WESTBROOK — City councilors blasted the state Legislature on Monday night for leaving the regulation of fireworks largely up to local officials.

They said the law passed in June makes it possible for neighboring communities to pass different laws, which would be difficult for citizens to obey and police departments to enforce.

The law legalizing fireworks, which takes effect Jan. 1, allows towns and cities to regulate sales and use of fireworks within their boundaries.

The Portland City Council has decided to ban fireworks in the city, while Scarborough officials have indicated they won’t enact strict local regulations.

Westbrook city councilors took up the issue for the first time Monday at a meeting of their Public Safety Committee.

Councilor John O’Hara, a self-proclaimed lover of fireworks, said he believes the law should be consistent statewide so there’s not a “patchwork quilt” of fireworks laws in Maine.

“What kind of government does that to its people? A government that doesn’t want to be responsible to make a decision and stick with it,” he said. “This is not an issue we should be debating.”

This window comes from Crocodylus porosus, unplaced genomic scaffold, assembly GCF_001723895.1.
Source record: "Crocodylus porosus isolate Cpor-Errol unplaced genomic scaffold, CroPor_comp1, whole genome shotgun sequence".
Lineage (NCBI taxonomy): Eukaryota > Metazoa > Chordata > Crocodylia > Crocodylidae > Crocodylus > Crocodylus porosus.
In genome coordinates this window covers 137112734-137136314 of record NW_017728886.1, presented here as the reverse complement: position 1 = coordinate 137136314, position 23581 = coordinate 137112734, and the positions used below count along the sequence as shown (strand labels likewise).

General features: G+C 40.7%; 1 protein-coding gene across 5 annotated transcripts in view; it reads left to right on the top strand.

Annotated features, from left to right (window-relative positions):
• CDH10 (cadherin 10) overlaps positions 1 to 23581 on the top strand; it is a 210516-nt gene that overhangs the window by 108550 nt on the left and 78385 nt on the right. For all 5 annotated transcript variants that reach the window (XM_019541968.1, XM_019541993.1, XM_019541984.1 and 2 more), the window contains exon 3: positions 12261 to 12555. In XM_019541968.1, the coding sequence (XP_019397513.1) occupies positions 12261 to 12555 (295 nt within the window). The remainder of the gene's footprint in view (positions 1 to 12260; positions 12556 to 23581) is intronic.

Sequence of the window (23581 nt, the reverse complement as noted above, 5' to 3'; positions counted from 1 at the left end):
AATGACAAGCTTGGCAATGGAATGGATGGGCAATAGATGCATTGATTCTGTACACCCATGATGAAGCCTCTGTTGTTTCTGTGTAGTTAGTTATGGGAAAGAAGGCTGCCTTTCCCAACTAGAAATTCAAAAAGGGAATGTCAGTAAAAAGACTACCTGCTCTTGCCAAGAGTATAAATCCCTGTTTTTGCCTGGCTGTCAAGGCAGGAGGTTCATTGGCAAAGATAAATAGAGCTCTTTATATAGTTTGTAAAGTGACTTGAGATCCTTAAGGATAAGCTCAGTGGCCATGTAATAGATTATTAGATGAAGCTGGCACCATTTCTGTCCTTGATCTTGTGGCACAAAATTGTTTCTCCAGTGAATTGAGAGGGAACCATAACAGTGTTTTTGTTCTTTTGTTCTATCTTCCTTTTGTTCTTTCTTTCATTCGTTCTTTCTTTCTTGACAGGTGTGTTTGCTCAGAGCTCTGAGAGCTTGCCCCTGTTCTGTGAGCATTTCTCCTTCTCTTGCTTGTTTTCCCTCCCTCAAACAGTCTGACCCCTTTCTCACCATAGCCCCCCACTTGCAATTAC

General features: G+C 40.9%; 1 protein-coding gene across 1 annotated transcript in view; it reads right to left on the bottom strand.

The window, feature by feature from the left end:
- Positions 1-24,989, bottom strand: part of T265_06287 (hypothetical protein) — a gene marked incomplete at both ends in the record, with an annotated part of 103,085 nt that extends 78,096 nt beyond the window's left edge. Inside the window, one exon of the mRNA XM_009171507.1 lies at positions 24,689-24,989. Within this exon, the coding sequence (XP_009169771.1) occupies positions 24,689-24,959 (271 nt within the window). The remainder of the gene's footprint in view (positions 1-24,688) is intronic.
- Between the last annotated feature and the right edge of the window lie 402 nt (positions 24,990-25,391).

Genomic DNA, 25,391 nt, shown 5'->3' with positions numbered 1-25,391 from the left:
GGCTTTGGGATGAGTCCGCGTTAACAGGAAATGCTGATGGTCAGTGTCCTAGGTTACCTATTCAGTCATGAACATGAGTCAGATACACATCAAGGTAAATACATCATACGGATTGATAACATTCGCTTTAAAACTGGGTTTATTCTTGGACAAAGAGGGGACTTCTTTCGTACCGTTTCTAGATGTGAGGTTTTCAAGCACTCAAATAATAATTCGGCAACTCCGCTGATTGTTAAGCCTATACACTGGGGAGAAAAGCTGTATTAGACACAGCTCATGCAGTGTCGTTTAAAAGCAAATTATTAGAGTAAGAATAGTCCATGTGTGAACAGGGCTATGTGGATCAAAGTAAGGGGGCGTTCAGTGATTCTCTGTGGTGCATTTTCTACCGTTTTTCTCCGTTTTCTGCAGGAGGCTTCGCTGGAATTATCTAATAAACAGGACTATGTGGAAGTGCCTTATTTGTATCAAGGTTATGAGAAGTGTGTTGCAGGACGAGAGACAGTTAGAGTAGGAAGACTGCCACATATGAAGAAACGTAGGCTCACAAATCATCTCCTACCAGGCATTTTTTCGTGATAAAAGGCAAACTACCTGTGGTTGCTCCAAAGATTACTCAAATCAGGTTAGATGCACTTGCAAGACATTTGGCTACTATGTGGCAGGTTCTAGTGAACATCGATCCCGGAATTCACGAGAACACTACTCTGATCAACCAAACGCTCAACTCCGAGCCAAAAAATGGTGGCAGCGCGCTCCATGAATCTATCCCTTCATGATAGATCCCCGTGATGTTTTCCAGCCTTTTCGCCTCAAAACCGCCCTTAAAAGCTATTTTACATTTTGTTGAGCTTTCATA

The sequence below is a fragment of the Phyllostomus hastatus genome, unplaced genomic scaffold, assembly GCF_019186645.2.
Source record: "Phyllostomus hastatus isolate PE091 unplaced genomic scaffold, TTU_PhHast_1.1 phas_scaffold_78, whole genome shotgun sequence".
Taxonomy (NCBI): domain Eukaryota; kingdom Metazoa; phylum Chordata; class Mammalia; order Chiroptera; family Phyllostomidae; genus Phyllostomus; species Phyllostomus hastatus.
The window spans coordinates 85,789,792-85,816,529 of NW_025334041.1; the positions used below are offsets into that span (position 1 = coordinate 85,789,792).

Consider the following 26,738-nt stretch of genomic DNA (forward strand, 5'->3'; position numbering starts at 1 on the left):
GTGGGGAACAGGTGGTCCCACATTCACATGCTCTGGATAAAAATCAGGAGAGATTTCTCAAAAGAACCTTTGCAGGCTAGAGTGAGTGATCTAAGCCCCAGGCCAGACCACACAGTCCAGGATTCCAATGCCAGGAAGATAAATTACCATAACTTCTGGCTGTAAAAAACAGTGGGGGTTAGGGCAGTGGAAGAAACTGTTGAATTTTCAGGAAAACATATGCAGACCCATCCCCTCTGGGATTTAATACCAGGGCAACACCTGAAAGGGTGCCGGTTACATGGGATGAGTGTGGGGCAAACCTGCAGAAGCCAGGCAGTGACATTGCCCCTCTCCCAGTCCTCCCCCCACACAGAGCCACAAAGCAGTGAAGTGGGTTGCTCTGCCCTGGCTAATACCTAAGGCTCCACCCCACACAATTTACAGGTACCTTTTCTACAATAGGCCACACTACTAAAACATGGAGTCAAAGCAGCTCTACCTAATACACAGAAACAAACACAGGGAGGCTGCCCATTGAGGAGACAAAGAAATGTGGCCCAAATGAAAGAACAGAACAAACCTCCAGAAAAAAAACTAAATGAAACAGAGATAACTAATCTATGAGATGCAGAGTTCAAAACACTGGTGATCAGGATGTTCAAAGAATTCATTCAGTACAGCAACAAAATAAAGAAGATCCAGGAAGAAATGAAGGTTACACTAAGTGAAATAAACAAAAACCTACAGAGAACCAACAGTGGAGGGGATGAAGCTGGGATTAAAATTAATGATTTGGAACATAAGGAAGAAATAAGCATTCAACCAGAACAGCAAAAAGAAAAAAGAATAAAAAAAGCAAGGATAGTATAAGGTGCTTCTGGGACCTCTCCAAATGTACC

O’Hara questioned whether someone who bought fireworks in Scarborough and then drove to Westbrook for an ice cream would be considered a criminal if the city banned possession. “What, do we set up roadblocks now?” he asked.

Natalie Burns, an attorney for the city, later clarified that a municipality cannot ban the possession of fireworks, though Portland’s ordinance prohibits possession of fireworks with the intent to use or sell them in the city.

Council President Brendan Rielly echoed O’Hara’s disdain for the law, calling it “absurdly ridiculous” and “mind-numbingly stupid” to have different regulations from town to town.

Rielly said he has concerns about people creating a nuisance in their neighborhood by regularly setting off fireworks, and questioned if the use could be restricted to rural zones. Still, he said, he’s unsure what, if anything, the city should do.

Only one councilor, Paul Emery, spoke in favor of a fireworks ban in Westbrook. He said he knew people who were injured or killed in accidents involving fireworks. He said he worries that children would get fireworks, even though the law allows only people 21 and older to use them.

“I don’t want tragedies,” he said. “I think we should follow the example of Portland … Keep ’em out.”

Public Safety Director Michael Pardue offered to have the fire department to set up an educational outreach program, which O’Hara suggested could be paid for through city licenses to sell fireworks.

City Administrator Jerre Bryant said he will look into licensing fees for the sale of fireworks and seek legal advice on whether frequent use of them could be considered disorderly conduct.

Staff Writer Leslie Bridgers can be contacted at 791-6364 or at: [email protected]